"She was not a cancer patient. She was a person who had cancer," Vickie Buenger said. "She appreciated all the experiences that opened up for her. You could not find a more complete embracer of opportunities to be involved."
Throughout her school years, Erin insisted she be treated like any other student. She had a passion for soccer, playing on a competitive soccer team and she rode horses. As a sixth grader, she was in the Inquiry Academy at Jane Long Middle School, where she competed in UIL contests and served as treasurer of the student council. Her mother said that, despite prolonged absences from school, Erin was on the honor role every six weeks and never brought home a grade lower than a 96 on a report card.
Two weeks ago, Erin had two works of art on exhibit at the Bryan Art Fest at Bryan High School. Since January, she had made some $2,000 stringing lanyards to hold ID badges, selling them to raise money for neuroblastoma research.
She completed work on a cookbook to be called Erin Cooks, with proceeds also going to research when it is published. Some of the recipes she developed while in the hospital for treatment.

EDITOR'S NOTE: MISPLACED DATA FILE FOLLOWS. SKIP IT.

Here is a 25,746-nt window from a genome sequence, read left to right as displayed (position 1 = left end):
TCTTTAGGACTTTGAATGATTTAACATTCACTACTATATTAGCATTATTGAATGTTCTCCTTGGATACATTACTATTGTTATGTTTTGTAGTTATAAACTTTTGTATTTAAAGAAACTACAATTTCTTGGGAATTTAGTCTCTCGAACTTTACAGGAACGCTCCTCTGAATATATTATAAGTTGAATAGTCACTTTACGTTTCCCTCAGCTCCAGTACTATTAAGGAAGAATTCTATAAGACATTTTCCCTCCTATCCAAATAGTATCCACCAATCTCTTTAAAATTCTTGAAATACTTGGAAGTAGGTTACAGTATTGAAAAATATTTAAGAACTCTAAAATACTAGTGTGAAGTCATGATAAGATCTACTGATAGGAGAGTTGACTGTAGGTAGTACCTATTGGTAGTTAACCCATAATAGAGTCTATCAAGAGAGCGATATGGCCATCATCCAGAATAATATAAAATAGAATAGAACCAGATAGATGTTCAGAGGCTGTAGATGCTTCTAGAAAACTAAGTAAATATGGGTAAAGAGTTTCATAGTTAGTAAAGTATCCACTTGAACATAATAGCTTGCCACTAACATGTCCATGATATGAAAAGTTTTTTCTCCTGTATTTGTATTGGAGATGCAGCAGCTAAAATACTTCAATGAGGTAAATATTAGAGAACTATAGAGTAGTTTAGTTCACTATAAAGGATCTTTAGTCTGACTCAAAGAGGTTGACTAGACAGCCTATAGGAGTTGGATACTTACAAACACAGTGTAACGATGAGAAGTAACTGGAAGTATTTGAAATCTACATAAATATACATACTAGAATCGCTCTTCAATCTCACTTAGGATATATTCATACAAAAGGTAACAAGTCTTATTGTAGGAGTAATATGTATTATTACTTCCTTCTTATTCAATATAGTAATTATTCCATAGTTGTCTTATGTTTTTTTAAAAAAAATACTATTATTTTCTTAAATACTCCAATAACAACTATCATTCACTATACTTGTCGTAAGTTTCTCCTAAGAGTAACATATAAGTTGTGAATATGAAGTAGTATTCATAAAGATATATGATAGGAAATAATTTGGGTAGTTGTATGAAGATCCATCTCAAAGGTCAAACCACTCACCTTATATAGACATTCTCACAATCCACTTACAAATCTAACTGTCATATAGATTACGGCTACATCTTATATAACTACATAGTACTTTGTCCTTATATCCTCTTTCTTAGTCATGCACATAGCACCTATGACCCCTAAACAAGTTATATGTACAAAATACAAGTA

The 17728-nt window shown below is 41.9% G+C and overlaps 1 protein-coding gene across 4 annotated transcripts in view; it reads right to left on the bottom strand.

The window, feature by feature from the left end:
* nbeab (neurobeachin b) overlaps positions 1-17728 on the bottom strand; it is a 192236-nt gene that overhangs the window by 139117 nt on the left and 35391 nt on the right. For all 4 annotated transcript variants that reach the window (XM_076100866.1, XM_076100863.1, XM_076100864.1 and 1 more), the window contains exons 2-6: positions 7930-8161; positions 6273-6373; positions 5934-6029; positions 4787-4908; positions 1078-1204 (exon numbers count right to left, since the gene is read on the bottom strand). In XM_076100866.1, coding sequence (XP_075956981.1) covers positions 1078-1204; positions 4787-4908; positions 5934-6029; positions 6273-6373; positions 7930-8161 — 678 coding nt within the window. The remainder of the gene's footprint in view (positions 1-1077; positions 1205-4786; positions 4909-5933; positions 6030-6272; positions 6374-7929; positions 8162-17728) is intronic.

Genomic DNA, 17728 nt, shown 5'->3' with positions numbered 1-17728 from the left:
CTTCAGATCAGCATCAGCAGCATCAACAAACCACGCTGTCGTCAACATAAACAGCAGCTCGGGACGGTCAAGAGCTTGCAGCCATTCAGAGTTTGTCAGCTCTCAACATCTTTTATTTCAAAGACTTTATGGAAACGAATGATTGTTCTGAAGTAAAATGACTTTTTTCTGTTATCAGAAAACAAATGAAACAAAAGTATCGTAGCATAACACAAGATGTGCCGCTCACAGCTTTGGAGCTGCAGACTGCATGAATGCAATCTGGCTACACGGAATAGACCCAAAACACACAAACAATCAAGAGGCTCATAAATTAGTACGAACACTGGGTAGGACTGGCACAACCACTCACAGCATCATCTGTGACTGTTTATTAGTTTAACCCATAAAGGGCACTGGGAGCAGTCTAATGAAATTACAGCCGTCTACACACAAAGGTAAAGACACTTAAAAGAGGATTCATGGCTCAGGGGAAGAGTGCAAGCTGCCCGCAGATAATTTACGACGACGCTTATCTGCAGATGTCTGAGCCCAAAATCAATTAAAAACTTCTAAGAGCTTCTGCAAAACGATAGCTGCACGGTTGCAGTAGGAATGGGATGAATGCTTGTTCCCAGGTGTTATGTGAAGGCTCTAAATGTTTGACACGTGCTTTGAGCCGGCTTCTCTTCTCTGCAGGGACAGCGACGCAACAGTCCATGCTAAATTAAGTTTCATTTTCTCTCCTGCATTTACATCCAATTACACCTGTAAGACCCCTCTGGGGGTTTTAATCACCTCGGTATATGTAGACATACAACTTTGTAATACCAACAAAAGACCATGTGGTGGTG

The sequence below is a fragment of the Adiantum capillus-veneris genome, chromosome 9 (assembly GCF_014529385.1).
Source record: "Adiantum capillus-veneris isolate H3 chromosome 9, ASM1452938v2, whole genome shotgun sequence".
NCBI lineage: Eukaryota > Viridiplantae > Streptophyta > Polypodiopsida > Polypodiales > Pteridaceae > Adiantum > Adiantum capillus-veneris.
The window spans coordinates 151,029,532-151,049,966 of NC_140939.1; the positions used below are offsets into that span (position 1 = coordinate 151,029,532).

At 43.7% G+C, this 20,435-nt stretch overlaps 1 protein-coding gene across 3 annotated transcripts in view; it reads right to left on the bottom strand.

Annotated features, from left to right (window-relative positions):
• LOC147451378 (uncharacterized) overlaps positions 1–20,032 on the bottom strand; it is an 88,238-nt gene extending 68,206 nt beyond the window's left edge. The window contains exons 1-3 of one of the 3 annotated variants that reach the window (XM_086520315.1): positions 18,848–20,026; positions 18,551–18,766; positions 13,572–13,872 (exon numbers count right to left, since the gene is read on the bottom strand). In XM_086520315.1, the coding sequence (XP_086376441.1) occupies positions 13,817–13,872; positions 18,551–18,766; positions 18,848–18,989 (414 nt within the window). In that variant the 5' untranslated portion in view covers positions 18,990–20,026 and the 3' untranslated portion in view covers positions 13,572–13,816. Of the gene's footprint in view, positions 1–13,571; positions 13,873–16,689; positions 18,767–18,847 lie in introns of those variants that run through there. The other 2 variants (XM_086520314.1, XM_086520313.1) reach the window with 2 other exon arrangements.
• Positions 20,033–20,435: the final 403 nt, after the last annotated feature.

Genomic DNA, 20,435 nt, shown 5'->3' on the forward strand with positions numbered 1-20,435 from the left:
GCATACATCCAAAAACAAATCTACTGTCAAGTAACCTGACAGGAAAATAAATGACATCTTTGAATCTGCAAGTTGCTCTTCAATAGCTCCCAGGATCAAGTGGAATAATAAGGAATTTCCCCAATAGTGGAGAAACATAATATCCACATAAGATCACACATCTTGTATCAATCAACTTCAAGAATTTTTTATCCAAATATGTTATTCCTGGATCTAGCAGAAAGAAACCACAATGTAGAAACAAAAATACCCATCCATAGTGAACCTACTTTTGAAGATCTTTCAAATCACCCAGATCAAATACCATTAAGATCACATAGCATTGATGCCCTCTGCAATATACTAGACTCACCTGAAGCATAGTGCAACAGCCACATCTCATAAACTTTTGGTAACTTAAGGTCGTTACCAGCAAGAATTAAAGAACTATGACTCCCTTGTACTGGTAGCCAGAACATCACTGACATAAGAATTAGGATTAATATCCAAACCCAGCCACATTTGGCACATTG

At the time of her death, she was working on a fused glass art project with several older women at Bryan's First Presbyterian Church.
In late February, when her class took a school bus trip to Houston to see an exhibit called Body Works, Erin insisted on going, saying it was nice to travel to Houston and not have to visit a doctor or clinic.
Walter Buenger said his daughter's approach to life was "full-tilt."
"If there was a project to be done, she'd say, 'Let's do it.' If there was fun to be had, she'd say, 'Let's have it.' If there was schoolwork do be done, she'd say, 'Let's give it our best,'" he said. "If there was a treatment to be taken, she'd say, ' Let's take it' and then move on."
Vickie Buenger said some people would use adjectives such as smart or witty or kind to describe her daughter; others might add nouns such as good student or good soccer player.